“That is agreed, then,” Grace said. “And for the rest, you may invite whomever you please, for they can be of no interest to Connie.”
The day of the ball arrived. The sisters and their mother were to stay overnight at Staynlaw House, so they travelled in the morning, the two coaches proceeding in stately convoy over the rutted roads. Grace and Dulcie were in the carriage with Lady Sara, while Connie was in the lumbering old travelling coach with Belle and the maids. Hope was already at Staynlaw House, having been staying there for more than a week.
“This is so exciting!” Dulcie said. “A ball held by our own sister — what could be more perfect? I cannot wait to see the rooms with the doors all thrown wide for dancing. I do hope the musicians arrive in good time.”
“I am sure everything will go off splendidly,” Belle said. “Ambleside is an excellent organiser.”
“When shall you hold your first ball at Willowbye?” Dulcie said. “I long to dance in the great hall, just as people must have done hundreds of years ago.”
“You will have to be patient, then, for there is a great deal of work to be done first,” Belle said, smiling. “However, no doubt you will get your wish, in time. I do not know how our ancestors danced, but I doubt they performed the cotillion. Those huge skirts would have made it very difficult. We do not appreciate how lucky we are to have a practical style of dress.”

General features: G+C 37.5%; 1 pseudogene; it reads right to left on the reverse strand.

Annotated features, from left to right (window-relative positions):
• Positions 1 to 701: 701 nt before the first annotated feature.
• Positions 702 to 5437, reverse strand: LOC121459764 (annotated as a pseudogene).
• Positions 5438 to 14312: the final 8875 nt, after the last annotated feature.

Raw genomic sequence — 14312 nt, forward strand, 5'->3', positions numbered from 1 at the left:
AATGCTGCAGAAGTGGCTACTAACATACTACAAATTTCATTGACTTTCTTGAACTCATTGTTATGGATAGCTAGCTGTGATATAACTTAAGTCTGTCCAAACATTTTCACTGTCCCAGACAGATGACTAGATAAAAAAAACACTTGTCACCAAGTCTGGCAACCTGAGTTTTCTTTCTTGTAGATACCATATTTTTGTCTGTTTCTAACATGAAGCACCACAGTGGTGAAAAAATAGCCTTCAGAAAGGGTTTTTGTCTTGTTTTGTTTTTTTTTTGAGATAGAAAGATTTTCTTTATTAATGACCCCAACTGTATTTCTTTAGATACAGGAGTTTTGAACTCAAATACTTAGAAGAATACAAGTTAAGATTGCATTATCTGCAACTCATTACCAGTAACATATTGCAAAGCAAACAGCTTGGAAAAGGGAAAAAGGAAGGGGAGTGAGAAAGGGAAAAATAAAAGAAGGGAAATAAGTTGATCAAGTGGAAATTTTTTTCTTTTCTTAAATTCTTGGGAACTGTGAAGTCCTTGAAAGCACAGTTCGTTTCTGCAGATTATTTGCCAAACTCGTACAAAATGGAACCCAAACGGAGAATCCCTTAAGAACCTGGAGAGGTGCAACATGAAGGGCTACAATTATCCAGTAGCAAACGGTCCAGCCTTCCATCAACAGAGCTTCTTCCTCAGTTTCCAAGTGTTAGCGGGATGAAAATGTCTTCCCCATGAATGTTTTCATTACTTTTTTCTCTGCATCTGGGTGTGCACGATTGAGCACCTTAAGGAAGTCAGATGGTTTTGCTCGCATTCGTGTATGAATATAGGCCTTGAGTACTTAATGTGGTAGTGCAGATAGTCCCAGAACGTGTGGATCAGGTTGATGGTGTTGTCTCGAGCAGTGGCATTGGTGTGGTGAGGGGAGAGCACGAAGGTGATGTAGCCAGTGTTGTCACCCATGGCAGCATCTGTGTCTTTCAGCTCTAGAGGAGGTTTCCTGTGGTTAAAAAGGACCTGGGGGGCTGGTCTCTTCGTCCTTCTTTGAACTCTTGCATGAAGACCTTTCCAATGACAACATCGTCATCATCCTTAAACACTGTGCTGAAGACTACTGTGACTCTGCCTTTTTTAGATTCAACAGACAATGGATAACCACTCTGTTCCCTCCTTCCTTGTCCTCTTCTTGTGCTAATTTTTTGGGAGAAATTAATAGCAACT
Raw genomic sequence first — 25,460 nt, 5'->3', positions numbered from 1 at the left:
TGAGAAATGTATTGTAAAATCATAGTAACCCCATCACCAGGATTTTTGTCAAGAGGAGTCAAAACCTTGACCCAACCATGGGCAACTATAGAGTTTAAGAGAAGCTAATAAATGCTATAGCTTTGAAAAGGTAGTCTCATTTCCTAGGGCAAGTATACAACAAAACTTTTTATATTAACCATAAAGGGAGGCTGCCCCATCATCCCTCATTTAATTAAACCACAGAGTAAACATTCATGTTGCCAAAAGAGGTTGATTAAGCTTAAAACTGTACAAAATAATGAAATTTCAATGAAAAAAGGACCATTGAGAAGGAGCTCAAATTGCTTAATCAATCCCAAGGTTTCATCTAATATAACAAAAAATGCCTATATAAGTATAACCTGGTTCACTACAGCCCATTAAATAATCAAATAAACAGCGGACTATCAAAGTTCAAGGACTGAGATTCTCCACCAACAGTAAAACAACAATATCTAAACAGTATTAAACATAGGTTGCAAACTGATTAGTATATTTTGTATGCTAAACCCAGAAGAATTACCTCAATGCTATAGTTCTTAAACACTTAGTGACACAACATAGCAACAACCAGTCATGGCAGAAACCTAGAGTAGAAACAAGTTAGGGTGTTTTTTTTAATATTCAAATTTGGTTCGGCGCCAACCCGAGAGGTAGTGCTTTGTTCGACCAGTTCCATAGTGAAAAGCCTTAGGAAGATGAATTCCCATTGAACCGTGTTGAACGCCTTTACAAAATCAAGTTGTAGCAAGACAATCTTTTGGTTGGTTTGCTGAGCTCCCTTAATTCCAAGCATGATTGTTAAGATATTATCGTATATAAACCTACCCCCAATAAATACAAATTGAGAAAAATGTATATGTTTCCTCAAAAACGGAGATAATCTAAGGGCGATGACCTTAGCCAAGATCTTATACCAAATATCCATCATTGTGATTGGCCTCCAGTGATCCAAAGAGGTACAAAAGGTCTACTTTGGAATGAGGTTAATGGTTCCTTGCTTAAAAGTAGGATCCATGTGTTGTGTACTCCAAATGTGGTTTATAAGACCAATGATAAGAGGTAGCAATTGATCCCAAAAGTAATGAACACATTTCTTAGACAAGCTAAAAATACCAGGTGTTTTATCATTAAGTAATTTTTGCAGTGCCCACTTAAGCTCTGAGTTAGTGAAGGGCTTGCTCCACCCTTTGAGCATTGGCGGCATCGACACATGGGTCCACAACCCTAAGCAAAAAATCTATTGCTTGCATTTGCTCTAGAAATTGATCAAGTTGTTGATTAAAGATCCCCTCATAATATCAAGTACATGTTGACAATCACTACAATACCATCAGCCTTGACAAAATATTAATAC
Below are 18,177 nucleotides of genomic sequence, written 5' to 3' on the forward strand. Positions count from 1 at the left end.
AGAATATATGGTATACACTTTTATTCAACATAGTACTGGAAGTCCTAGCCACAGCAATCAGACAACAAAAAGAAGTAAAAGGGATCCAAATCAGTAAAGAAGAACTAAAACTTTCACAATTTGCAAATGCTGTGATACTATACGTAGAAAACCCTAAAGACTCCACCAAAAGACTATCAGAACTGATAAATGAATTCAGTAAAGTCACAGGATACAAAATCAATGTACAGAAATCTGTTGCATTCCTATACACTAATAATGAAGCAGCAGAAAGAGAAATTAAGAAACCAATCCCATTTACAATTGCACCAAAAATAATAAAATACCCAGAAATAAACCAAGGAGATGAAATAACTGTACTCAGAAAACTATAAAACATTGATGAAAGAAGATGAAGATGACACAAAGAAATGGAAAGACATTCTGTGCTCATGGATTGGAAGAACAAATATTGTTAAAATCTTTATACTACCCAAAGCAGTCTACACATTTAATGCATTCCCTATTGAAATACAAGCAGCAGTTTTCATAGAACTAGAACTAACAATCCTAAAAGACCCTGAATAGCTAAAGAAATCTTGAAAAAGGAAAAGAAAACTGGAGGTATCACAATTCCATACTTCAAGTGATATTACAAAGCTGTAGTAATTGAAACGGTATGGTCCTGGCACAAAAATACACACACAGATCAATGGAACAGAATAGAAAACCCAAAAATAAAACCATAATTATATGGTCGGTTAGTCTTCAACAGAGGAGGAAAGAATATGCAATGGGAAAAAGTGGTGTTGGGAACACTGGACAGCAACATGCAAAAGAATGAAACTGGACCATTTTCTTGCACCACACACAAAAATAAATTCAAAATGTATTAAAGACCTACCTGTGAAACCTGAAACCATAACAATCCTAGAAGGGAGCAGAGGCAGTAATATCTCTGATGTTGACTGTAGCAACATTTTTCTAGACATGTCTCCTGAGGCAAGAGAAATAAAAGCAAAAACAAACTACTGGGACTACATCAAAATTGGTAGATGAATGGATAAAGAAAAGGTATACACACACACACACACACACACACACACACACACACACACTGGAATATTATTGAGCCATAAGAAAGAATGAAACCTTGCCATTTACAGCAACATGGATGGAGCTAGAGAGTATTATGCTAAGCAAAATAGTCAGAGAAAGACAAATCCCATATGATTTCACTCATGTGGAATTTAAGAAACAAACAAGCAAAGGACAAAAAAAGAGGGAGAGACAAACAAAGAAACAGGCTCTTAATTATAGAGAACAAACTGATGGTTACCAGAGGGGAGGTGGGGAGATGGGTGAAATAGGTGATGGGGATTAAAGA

“What shall you wear?” Dulcie said. “I did not see what you packed.”
“The white silk with the lilac trim.”
“Oh, that one. You wore that at the Grahams’ last ball. Why do you not wear something new? I am to wear my pink, and Connie has not yet decided.”
“I wish I had brought my other gown,” Connie said mournfully.
“You have packed two — or is it three — already,” Belle said. “Is that not enough to choose from?”
“It is three, but now I think I should like to wear the one with the pretty gauze sleeves, with the gold under-gown.”
“I like the one with the green embroidery round the neck and sleeves,” Dulcie said. “It suits your complexion, I fancy. Do you not think Connie looks well in the green, Belle?”
“It is no use asking me,” Belle said. “You know I have no eye for colour. I always allow Mama and Miss Purdue to decide.”
“Shall you have your wedding clothes made by Miss Purdue?” Connie said. “For I do not think she has much eye for colour, either.”
“She is an excellent seamstress, and not expensive,” Belle said.
“Burford is so rich now you may spend as much as you choose,” Connie said. “Really, Belle, you should go to London, then you would have the latest fashions and all the best colours. When I marry, I shall choose a very rich man so that I never have to worry about money.”